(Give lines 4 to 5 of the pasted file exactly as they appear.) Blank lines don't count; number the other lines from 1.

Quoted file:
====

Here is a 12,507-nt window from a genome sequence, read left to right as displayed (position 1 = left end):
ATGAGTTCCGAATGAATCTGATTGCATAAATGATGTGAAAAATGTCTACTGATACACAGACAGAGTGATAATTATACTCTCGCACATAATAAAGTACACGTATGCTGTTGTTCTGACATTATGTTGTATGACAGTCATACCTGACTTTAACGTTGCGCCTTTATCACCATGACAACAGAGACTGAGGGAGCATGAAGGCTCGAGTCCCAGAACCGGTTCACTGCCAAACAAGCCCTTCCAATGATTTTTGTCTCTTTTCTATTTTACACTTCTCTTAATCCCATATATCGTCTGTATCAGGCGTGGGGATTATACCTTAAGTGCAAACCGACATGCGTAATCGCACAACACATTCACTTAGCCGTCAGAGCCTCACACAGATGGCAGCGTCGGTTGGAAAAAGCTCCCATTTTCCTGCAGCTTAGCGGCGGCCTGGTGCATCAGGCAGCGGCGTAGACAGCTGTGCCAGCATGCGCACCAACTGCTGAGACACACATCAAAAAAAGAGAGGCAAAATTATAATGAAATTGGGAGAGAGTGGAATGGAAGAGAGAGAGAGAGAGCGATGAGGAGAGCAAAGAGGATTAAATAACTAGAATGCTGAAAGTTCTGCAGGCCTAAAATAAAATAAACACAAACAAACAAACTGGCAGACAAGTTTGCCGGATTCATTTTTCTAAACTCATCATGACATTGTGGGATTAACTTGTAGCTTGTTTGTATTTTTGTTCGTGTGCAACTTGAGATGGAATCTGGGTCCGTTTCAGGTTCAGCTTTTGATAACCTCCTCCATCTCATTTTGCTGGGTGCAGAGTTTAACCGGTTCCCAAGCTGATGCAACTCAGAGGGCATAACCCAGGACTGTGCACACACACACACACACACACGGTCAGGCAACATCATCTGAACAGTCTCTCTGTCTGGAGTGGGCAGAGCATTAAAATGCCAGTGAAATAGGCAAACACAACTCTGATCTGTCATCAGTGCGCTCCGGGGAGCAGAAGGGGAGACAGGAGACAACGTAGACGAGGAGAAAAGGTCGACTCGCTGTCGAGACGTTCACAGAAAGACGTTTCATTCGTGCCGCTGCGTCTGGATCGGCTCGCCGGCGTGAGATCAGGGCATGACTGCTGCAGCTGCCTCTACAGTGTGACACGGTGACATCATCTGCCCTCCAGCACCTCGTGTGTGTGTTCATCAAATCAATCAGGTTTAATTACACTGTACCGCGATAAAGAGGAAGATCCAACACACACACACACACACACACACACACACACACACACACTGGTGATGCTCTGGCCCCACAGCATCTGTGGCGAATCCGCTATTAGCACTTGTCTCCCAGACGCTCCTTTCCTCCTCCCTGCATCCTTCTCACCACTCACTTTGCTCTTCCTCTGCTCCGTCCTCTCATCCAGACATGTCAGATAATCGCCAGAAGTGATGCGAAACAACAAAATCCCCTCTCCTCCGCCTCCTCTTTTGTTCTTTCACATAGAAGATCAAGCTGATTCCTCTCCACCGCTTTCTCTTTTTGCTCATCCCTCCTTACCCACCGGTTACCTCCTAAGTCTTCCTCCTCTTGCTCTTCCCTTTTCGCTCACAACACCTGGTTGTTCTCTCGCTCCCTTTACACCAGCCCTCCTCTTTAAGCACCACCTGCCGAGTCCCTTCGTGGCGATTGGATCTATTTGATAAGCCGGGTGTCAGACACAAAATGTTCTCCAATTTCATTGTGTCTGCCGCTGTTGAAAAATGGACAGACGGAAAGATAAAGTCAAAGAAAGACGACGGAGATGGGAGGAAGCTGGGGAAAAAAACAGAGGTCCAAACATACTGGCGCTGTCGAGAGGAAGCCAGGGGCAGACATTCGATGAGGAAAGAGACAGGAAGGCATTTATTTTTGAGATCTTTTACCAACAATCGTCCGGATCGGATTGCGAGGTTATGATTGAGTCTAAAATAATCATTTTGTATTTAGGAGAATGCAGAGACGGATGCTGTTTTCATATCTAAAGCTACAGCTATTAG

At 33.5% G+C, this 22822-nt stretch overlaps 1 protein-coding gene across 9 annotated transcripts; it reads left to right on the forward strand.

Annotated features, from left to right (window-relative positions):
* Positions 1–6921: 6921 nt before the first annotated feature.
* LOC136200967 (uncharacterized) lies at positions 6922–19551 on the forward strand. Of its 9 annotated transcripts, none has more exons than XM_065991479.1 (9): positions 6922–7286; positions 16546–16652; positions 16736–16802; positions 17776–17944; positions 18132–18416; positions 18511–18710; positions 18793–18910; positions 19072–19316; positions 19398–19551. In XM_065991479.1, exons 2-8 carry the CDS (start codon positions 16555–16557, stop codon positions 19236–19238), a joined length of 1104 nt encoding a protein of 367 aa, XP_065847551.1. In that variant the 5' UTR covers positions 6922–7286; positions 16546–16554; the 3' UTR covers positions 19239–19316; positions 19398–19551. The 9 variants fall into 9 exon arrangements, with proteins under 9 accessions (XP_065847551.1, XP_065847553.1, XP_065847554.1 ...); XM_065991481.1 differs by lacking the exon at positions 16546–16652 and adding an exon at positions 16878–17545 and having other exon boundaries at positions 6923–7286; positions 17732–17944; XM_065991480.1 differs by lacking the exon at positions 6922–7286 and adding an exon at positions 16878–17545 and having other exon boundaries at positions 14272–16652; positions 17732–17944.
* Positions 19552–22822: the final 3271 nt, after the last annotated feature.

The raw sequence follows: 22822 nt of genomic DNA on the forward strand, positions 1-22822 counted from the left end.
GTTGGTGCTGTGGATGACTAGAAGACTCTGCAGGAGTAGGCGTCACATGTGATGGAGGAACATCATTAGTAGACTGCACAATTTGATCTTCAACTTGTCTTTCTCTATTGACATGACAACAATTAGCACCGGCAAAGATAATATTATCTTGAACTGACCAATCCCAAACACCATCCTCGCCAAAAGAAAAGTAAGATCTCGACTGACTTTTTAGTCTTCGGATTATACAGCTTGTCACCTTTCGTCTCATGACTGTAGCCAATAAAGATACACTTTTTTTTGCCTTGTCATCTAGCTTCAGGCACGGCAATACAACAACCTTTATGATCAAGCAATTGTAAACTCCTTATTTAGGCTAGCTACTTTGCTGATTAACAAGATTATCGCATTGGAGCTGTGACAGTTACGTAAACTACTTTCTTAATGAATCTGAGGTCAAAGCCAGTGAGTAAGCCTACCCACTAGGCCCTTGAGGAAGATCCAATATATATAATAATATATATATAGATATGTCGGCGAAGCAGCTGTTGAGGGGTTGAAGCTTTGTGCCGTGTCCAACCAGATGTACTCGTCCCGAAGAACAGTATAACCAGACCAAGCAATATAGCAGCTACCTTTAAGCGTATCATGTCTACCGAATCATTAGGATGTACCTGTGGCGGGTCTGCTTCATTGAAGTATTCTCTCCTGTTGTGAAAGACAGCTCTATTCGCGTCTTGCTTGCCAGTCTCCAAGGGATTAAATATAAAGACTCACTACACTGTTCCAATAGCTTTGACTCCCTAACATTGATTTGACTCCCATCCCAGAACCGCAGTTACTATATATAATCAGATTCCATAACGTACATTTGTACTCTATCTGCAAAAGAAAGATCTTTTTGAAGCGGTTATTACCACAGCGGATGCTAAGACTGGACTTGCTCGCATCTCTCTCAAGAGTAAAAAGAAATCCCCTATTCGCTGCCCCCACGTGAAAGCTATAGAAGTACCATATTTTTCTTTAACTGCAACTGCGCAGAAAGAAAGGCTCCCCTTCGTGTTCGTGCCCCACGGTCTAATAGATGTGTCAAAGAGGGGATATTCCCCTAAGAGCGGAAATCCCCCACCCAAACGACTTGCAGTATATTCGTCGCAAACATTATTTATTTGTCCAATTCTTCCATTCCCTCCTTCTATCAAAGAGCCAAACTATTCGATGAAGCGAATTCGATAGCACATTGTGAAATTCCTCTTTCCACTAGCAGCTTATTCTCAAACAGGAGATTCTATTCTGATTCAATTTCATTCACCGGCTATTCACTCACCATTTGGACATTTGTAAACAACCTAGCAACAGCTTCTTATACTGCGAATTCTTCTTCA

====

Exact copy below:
Annotated features, from left to right (window-relative positions):
* Positions 1–6921: 6921 nt before the first annotated feature.